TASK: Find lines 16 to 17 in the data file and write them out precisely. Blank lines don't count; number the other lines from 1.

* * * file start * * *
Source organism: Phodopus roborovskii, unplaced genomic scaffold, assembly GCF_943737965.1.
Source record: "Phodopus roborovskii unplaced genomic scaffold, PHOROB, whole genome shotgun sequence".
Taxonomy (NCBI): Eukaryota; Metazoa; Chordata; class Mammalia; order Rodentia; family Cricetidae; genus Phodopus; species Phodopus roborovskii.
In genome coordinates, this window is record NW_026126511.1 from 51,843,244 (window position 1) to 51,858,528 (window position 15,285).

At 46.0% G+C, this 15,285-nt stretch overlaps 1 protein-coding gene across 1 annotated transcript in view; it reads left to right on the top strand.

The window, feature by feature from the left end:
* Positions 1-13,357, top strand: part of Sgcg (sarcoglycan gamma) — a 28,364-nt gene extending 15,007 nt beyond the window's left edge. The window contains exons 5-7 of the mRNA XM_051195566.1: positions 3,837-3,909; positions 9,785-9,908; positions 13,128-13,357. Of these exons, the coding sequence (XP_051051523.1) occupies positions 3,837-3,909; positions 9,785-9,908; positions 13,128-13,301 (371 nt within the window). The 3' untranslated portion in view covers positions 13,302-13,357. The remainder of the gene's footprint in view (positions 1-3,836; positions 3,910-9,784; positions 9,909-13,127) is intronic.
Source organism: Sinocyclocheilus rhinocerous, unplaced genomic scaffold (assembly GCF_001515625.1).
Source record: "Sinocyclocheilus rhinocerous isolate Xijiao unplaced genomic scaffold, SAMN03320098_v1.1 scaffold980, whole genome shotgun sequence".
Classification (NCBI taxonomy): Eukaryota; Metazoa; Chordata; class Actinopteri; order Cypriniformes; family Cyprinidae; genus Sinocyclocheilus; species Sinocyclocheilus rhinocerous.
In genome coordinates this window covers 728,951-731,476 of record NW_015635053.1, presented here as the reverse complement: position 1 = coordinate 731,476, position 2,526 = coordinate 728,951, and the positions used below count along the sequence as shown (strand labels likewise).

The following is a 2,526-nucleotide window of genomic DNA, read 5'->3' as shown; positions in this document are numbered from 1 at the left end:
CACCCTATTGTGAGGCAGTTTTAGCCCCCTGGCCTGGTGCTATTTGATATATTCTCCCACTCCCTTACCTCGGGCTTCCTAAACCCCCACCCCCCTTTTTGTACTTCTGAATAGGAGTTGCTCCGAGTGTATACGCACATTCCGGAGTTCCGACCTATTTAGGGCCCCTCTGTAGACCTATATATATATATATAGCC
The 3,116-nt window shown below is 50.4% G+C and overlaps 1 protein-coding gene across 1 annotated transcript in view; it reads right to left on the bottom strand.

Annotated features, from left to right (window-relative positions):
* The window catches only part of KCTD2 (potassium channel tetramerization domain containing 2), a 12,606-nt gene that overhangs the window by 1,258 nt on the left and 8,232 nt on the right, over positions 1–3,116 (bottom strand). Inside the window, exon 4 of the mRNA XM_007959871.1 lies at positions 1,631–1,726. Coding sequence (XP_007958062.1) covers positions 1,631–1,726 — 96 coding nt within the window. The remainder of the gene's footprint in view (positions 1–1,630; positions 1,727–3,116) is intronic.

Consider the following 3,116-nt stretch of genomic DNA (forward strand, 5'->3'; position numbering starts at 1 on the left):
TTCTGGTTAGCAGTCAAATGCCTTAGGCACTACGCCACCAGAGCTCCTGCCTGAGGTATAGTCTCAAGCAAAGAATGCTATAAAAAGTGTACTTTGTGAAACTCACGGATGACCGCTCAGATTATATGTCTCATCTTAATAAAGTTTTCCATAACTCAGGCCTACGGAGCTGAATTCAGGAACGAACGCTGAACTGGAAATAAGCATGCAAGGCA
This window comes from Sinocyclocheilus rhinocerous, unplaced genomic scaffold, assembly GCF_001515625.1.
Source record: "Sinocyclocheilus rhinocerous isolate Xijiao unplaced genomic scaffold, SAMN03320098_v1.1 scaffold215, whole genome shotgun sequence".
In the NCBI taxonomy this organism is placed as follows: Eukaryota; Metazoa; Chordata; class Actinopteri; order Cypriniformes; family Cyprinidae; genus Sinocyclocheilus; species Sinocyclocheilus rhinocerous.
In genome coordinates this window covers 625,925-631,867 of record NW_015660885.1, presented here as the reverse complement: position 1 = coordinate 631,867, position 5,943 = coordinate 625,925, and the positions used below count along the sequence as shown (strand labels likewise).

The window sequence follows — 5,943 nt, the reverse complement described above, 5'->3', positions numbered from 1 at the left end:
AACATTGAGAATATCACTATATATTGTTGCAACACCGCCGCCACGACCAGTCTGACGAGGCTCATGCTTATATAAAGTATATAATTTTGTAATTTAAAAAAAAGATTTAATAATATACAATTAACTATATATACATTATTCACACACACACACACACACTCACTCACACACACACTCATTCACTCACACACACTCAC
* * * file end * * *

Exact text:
* The window catches only part of KCTD2 (potassium channel tetramerization domain containing 2), a 12,606-nt gene that overhangs the window by 1,258 nt on the left and 8,232 nt on the right, over positions 1–3,116 (bottom strand). Inside the window, exon 4 of the mRNA XM_007959871.1 lies at positions 1,631–1,726. Coding sequence (XP_007958062.1) covers positions 1,631–1,726 — 96 coding nt within the window. The remainder of the gene's footprint in view (positions 1–1,630; positions 1,727–3,116) is intronic.

Consider the following 3,116-nt stretch of genomic DNA (forward strand, 5'->3'; position numbering starts at 1 on the left):